Christophe Honoré’s Dans Paris is both a floppy, joyful tribute to the French New Wave and an inspired retelling of Franny and Zooey, echoing Salinger’s pair of novellas cannily and effortlessly. Franny Glass has become a young French guy named Paul (an awesomely hairy Romain Duris), and her existential crisis is now a failed love affair (hey, c’est Paris). But in many other particulars—the benefits of constant prayer, the absence of a beloved elder sibling, the endless phone conversations—the story is the same.
Paul has moved back in with his father in Paris after an extended stint in the countryside with his lovely girlfriend Anna (Joana Preiss), who likes to dance around in her underwear. In an intense, disjointed prologue, Honoré relays the disintegration of Paul’s relationship with an Eternal Sunshine–y stream of flashbacks. Perhaps they’re also meant to show us that Paul was a player, because once he gets home and the film starts in earnest, the man is so depressed that he can hardly move. His doting dad (Guy Marchand) is totally out of his element dealing with such darkness; the best he can do is cook up a sole and beg his son to eat.
Paul’s brother Jonathan (Louis Garrel) is the Grand High Goofball of the family. He, too, tries to help without really knowing how, suggesting to Paul that they go admire the Christmas windows of the Bon Marche. When his brother refuses, Jonathan optimistically sets out on his own, marking his progress by sleeping with various women along the way. (Yes, it’s a short trek.) As conceived by Honoré, Jonathan is both archetypal trickster, cavorting impishly around the city, and the personification of the New Wave: He introduces the film by opening a curtain and addressing the audience.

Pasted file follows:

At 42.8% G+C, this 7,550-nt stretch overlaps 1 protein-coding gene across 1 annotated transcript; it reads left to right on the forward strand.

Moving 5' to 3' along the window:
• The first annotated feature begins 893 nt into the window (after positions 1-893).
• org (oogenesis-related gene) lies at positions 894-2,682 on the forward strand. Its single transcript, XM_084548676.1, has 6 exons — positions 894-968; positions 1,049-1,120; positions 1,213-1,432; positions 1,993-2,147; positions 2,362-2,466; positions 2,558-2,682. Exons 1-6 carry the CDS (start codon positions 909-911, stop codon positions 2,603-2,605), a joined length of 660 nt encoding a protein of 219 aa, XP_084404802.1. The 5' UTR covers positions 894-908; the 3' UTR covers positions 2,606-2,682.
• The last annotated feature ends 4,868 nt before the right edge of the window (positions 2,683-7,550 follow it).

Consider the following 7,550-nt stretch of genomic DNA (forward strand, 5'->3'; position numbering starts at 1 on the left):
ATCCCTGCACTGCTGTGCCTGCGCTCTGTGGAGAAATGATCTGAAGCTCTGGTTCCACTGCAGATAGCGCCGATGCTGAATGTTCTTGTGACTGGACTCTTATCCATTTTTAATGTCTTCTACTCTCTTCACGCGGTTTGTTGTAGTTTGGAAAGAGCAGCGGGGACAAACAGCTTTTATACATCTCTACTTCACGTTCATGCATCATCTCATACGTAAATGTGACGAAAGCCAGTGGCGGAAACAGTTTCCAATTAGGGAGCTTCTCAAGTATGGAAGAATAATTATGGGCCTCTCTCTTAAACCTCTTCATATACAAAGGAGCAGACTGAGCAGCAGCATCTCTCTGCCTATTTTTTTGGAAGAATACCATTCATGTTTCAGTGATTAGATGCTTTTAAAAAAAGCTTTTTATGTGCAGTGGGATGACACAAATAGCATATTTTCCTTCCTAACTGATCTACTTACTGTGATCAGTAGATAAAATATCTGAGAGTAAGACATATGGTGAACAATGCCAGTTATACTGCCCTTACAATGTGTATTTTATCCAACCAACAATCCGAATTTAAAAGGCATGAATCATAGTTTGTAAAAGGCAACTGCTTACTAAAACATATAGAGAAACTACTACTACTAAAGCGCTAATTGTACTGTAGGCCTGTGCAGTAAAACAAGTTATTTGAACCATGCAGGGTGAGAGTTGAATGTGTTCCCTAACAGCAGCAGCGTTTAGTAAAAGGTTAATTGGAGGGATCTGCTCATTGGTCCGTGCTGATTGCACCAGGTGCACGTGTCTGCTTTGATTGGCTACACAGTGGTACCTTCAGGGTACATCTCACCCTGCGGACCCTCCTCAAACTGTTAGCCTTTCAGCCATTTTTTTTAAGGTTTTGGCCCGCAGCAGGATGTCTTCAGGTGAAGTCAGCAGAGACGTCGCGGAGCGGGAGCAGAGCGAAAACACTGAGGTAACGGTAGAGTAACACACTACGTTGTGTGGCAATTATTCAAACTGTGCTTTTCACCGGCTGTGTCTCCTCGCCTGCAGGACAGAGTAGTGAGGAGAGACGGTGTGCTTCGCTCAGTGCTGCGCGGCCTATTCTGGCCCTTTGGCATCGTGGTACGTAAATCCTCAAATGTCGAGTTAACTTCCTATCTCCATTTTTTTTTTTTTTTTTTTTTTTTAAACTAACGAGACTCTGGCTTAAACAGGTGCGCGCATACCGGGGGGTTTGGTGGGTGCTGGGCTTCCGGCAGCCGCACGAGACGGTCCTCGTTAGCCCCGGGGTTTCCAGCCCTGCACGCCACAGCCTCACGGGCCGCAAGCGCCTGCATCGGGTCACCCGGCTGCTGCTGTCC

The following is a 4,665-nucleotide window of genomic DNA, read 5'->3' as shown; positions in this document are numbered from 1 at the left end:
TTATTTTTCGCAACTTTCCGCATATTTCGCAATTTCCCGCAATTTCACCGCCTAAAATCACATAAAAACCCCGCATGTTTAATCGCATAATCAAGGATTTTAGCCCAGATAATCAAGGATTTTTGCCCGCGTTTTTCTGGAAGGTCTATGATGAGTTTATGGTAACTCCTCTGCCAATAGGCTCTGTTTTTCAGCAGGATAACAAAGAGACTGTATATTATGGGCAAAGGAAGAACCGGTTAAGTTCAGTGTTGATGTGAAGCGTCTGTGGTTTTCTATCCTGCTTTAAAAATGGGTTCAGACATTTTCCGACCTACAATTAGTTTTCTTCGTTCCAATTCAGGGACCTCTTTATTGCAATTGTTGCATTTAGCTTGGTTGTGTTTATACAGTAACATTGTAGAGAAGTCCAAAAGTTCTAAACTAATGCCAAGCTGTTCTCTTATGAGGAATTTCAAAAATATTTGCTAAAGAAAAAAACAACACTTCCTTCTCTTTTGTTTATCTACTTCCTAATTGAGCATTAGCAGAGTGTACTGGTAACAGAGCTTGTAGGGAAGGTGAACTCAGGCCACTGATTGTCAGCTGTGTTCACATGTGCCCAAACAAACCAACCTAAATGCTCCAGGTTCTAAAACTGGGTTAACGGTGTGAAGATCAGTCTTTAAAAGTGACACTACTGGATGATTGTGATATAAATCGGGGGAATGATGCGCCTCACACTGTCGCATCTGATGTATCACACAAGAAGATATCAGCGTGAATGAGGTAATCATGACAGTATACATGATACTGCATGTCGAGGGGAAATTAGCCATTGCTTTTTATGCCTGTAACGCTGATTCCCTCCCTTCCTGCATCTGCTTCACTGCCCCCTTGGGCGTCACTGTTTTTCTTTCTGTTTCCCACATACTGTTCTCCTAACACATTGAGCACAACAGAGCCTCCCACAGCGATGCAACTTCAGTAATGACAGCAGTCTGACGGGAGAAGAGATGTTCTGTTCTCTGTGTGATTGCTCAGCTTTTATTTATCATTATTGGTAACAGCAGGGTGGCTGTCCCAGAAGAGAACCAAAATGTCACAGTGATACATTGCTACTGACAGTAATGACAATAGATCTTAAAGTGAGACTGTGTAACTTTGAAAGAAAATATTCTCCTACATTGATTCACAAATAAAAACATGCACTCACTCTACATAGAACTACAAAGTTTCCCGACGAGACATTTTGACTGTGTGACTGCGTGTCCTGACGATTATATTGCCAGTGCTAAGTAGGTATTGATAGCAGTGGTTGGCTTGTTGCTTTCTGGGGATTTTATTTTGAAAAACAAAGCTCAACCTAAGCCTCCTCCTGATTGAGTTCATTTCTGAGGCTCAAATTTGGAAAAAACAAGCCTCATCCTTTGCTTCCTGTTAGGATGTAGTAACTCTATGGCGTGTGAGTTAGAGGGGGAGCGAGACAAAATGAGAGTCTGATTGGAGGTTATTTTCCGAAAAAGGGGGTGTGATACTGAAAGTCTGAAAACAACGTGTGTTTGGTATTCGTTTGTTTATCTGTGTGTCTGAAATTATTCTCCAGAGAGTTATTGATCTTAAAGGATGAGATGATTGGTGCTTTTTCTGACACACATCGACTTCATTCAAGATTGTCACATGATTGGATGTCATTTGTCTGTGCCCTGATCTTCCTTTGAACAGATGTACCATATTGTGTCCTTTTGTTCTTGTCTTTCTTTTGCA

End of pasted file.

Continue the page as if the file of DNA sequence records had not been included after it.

Unlike most other movies inspired by Salinger—The Royal Tenenbaums, Igby Goes Down—Dans Paris is set in Paris (well, duh), and so instead of trading on a superficial vision of Life in Quirky Old New York, Honoré is perhaps freer to dig into the source material. What he comes up with is a belief in the transcendence of sibling relationships. Paul and Jonathan look nothing alike. (Duris, here, is a fuzzy little animal, while Garrel has a magnificent, classical head: When he tosses his hair and smirks into the camera, he looks just like one of David’s Horatii). They fight, sometimes viciously. But they’ve read all the same children’s books, they’ve mourned their dead sister together, and they conduct themselves as if they shared a soul.
Honoré, who last directed Ma Mere, wrote this script with Duris and Garrel in mind, and shot the whole movie within the span of a month: “We have everything to gain by shortening the length of time between the desire to make a film and the pleasure of making it,” he has said. That might not be entirely true—Dans Paris occasionally drags, and Honoré’s reverence for classic French cinema can get cloying—but for the most part, efficiency has worked in his favor here. The film is a domestic love story of the first order, but it is also a semi-abstract series of quiet, intense moments—a slap, a phone call, a hug in the bathtub—that tiptoe up to a climax both spectacularly and subtly emotional.